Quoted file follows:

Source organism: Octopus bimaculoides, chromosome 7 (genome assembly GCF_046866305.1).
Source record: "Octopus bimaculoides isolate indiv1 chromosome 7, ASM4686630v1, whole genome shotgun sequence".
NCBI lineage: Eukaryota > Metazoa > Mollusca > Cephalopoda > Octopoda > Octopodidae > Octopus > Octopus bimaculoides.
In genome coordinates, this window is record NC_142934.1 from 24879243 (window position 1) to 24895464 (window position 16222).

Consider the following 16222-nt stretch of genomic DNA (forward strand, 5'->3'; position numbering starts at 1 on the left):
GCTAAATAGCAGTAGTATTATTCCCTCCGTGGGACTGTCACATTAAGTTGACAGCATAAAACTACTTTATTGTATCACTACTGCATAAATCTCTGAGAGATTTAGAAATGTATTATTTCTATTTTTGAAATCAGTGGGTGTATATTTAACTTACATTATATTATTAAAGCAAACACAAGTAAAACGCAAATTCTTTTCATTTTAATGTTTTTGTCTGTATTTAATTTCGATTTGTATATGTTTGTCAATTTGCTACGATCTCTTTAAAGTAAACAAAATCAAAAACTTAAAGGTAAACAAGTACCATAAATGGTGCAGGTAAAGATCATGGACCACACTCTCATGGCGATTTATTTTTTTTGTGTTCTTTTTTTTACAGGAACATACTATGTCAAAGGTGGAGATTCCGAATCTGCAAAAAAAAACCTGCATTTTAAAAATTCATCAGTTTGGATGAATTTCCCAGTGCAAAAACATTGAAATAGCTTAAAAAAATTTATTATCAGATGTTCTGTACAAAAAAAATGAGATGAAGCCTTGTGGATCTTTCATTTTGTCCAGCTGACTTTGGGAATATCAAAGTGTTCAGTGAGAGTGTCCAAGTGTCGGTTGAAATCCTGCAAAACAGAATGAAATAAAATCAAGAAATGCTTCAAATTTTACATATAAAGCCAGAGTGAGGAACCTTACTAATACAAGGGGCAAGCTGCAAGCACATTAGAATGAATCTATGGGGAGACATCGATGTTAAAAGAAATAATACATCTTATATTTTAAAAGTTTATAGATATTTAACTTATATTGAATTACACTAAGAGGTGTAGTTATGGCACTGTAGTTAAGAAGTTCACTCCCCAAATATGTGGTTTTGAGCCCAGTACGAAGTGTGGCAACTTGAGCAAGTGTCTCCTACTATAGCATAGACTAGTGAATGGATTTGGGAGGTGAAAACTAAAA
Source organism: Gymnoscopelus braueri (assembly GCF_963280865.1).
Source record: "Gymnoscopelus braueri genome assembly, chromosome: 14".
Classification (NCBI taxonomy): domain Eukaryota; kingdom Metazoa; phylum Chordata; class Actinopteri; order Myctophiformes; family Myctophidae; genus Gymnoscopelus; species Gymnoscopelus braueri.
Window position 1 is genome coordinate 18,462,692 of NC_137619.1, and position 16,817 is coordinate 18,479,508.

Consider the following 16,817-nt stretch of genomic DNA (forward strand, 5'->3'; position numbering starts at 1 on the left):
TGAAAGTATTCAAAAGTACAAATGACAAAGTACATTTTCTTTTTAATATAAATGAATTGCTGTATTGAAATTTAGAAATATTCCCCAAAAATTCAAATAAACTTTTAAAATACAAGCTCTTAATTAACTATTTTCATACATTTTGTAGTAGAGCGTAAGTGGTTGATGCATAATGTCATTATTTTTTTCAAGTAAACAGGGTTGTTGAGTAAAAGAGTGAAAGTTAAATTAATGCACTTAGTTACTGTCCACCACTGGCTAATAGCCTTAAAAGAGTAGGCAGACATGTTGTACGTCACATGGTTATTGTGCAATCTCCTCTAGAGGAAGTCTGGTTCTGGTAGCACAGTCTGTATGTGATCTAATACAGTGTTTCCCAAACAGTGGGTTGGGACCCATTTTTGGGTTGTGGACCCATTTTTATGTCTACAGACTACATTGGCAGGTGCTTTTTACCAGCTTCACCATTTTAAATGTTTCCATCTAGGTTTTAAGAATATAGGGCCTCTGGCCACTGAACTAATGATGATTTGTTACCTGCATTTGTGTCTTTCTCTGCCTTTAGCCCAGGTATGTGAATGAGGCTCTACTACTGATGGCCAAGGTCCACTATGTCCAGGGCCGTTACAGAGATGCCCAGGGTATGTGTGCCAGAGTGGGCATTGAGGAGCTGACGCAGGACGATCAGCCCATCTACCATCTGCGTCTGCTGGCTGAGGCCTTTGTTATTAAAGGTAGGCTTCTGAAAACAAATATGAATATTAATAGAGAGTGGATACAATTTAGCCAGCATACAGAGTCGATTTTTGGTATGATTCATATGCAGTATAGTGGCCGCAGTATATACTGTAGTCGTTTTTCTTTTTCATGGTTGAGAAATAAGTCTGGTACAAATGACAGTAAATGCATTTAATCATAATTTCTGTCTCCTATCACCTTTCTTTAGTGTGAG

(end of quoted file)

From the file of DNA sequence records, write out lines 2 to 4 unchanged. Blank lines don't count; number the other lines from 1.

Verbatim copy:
Source record: "Octopus bimaculoides isolate indiv1 chromosome 7, ASM4686630v1, whole genome shotgun sequence".
NCBI lineage: Eukaryota > Metazoa > Mollusca > Cephalopoda > Octopoda > Octopodidae > Octopus > Octopus bimaculoides.
In genome coordinates, this window is record NC_142934.1 from 24879243 (window position 1) to 24895464 (window position 16222).